Scoring Techniques for Basic Glass Bottle Fusing with Jodi McRaney Rusho

“If you do a lot of bottles and you do have one of the little contraptions that,
does the score for you, you might want to consider a tiny propane torch,
So we’re going to put that candle flame on or close to this score, and I can, I can kind of see it through the bottle. So I know where that is. And if you listen very carefully, you can hear this little tink. So basically now you’re heating up where you scored.”

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Teaching Techniques For Beginning Basket Weaving with Cheryl Dixon

“So you’ve got your length. So what you do is you find the good side of your read. Of course, you need to take it under, you can start anywhere. You take it under so that this is sticking out on the outside of the basket. Then my piece of round red, I’ve put the ants together and I’ve put it together like a hair, a pen, you know how a hairpin has that, that looped look that I’m going to hook it over this. This is the hardest part of this technique is getting it started. So I hooked it over there. I’m not going to push this down just yet, so you can really see the technique. So we’re going to have X’s on the outside of every other one. So I’m just going to take this. It doesn’t matter which one you take first, as long as you’re consistent with it. So this I take down this one up, so I make this X.”

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Tracing Stencils for Dimensional Paper Clay Art with Rogene Mañas

“So the first thing I’m going to do on my nice smooth piece of clay is I’m going to just put this off to the side here and now I’m going to trace around that actual actually that’s remind me that that’s upside down to you. So turn it around here. If I put it right in the middle of the clay, then I, then I’ve, you know, have to roll it out again. And I want to keep all that because I have all these other leaves and stems I’m going to put on there. So I’m just going to take a ballpoint pen and go over my bird with a ballpoint pen. In terms of pressure. It’s the same pressure as if you were riding on it. You’re writing on a paper, but you also, you know, you can poke through it. So, and I probably will do that a couple of times. “

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Plaster of Paris Molds & Basic Glass Bottle Fusing with Jodi Mcraney Rusho

For plaster of paris, we use two parts plaster to one part water. We’ll just do it that way. Let’s just regular plastic. Regular plaster paris. You can get at a home Depo or a hardware store or a craft store. Two parts class, or one day. Part water, two parts plaster, one part water. By volume. Get it in the mold before it sets up too much.

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Making Clay Leaves for a Dragonfly Notebook Cover with Andrea Corpodean

“What we’re going to do is take one of the leaves and just place it on the clay. Actually, you know what, I’m going to place all of them right now.
And I’m going to apply some pressure to the paper. No idea why, but lately my lifts have become kind of crunchy. I’m afraid that when I tried to take them off the clay, they might break now. I really hope it will happen.
But, I know it might, so I’m going to apply, some pressure on the entire leaf and then I will just take them off the clay.”

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Teaching Techniques for Beginning Basket Weaving with Cheryl Dixon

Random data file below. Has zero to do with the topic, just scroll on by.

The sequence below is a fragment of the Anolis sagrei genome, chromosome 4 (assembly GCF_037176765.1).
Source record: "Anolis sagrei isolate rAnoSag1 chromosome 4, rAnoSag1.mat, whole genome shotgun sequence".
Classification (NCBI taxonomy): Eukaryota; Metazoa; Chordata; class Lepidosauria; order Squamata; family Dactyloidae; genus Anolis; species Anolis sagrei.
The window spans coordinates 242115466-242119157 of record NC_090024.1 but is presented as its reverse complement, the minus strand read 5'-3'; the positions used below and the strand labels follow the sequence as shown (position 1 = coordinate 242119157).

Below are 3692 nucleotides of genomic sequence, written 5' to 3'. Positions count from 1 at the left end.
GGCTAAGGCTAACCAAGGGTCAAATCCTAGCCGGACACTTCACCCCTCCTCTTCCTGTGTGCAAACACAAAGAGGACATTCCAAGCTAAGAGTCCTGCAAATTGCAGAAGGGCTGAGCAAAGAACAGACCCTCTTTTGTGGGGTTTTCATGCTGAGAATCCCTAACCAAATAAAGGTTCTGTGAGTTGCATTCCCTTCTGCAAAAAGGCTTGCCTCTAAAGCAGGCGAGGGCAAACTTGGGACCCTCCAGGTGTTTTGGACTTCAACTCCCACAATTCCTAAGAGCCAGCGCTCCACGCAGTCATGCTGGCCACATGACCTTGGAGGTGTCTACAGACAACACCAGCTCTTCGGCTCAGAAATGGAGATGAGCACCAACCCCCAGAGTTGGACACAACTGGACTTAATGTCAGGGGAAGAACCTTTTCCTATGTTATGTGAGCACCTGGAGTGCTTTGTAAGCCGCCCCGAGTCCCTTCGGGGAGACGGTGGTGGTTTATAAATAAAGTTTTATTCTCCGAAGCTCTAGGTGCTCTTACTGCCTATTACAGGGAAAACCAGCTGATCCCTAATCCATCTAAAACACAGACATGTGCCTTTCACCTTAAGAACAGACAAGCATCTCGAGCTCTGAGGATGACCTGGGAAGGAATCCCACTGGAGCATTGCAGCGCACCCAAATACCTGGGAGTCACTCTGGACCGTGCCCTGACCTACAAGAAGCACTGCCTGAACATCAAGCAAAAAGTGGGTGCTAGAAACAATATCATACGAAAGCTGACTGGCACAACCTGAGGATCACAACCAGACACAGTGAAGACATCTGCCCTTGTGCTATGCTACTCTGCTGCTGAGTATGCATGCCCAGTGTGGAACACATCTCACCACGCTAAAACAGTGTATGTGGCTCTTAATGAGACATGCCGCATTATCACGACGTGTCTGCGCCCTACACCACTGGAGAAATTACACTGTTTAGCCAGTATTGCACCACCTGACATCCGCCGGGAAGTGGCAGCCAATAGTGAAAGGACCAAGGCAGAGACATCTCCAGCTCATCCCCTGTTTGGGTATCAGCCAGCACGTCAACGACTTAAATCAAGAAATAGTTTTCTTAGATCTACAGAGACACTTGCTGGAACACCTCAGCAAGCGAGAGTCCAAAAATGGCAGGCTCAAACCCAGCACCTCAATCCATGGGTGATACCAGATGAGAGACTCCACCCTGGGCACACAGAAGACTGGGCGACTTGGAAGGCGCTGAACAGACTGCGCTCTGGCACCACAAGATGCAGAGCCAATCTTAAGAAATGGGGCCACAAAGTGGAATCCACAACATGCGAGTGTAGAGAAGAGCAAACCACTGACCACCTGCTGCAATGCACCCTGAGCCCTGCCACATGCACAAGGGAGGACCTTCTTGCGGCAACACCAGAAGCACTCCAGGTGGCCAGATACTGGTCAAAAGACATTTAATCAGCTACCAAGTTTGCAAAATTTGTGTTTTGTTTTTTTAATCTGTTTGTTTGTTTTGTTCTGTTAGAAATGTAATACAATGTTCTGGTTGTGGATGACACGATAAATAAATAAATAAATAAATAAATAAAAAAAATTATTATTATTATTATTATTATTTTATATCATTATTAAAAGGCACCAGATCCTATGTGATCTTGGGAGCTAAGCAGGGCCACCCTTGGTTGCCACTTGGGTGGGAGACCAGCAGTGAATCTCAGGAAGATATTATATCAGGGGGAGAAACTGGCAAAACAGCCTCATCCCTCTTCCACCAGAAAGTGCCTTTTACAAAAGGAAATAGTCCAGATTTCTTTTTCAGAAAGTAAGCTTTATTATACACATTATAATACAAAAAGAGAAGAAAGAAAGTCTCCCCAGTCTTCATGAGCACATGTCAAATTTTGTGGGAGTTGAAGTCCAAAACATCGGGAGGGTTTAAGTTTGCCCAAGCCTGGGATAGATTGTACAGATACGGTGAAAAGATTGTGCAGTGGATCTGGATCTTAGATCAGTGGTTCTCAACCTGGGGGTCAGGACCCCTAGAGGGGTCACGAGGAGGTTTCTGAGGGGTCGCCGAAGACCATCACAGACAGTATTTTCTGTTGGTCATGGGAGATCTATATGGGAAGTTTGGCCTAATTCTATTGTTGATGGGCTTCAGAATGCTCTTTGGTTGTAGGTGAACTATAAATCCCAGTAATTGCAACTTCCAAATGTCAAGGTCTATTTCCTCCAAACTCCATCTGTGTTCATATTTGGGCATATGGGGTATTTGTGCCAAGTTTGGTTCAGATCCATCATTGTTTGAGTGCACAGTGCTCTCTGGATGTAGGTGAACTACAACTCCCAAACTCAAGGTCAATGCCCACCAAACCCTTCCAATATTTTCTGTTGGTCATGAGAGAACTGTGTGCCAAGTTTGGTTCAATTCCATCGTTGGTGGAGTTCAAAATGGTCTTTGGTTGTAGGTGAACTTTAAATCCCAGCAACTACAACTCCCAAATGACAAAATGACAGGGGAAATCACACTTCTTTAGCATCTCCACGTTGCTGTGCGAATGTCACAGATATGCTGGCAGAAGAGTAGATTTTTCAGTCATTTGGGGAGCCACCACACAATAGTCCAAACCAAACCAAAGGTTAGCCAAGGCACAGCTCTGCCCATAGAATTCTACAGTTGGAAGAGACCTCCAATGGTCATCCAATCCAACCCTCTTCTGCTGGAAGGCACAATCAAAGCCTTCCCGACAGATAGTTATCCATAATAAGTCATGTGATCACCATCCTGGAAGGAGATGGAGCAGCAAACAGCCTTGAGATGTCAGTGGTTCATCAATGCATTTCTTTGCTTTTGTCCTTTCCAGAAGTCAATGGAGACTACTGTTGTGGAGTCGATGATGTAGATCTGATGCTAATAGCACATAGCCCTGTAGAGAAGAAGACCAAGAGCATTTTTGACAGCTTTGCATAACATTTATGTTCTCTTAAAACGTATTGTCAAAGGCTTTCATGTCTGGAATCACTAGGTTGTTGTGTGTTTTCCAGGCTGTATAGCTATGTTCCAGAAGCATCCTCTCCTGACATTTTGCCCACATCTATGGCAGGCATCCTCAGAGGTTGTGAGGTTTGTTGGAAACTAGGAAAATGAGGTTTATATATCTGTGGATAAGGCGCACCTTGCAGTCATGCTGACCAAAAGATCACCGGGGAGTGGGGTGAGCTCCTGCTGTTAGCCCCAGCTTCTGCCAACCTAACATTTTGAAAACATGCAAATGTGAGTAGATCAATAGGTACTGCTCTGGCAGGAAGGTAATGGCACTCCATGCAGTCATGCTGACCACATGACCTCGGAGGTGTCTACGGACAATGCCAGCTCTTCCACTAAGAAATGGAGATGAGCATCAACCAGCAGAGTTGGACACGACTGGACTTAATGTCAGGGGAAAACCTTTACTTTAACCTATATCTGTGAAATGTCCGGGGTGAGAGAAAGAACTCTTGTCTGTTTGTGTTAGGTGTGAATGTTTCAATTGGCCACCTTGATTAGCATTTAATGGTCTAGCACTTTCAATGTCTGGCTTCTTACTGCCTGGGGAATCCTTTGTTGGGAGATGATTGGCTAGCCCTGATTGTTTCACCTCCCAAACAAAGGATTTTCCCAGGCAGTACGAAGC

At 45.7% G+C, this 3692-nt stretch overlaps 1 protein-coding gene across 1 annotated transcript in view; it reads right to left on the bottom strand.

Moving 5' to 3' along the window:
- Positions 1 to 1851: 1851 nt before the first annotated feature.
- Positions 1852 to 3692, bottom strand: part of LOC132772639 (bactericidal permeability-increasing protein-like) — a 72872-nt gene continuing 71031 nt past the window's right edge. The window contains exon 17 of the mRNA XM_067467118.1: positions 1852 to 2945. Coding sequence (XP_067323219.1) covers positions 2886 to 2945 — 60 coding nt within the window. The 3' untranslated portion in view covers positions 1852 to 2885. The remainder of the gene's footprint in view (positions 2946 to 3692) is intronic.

We’re playing leap frog. So you have two friends and yourself, and you’re playing leapfrog where you jump over the people in front of you. Typically, you can only play with two people where you leap over, but we’re going to pretend like you’ve got really long legs. So I’m going to leap over these two and under this one. Okay. Now I like to teach with different explanations, different analogies, so that if you didn’t understand that you can understand a different way. So we’re going to play the train game. So we have a train here and this one is the engine. This middle one is the dining car, and this one is the caboose. So poor caboose always wants to be the big engine because the engine gets the most attention. So he’s going to jump over the dining car and that one in there he is. He’s now the engine.

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Rolling Clay For Dimensional Paper Clay Art with Rogene Manas

To get started here, we’re going to just make a simple flour. And when you roll the clay out, it’s really important to always lift it first, before you start doing anything, because it’s so sticky that it’s going to want to stick to this plastic piece. And if you start cutting things out and you haven’t lifted the clay, they’re going to be stuck. So you want to always pull the clay away from the plastic. I’m just going to use a little, a little box top here to cut a circle, and I’m going to make a little flower shape out of this circle, going to actually do two. I’m going to take the top of, of a glue stick, which just happens to be about the right size for a smaller circle. It’s going to go inside. So there we have these two little pieces.

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Firing Schedules for Basic Bottle Glass Fusing

I used two firing schedules. I used a slump schedule. And a slump schedule is hot enough to take a bottle from this to this. So that is, it’s hard enough to bend the glass based on gravity and heat.
It’s going to get a little, a little squishy and gravity is going to pull it flat,
But not hot enough to go all the way flat. So let me show you, this is a fuse schedule and this is the other one I use frequently. Okay. So that same bottle, that’s the difference between a slump and a fuse. And interestingly enough, that is only 150 degrees difference. So a lot of stuff is happening in that 150 degrees.

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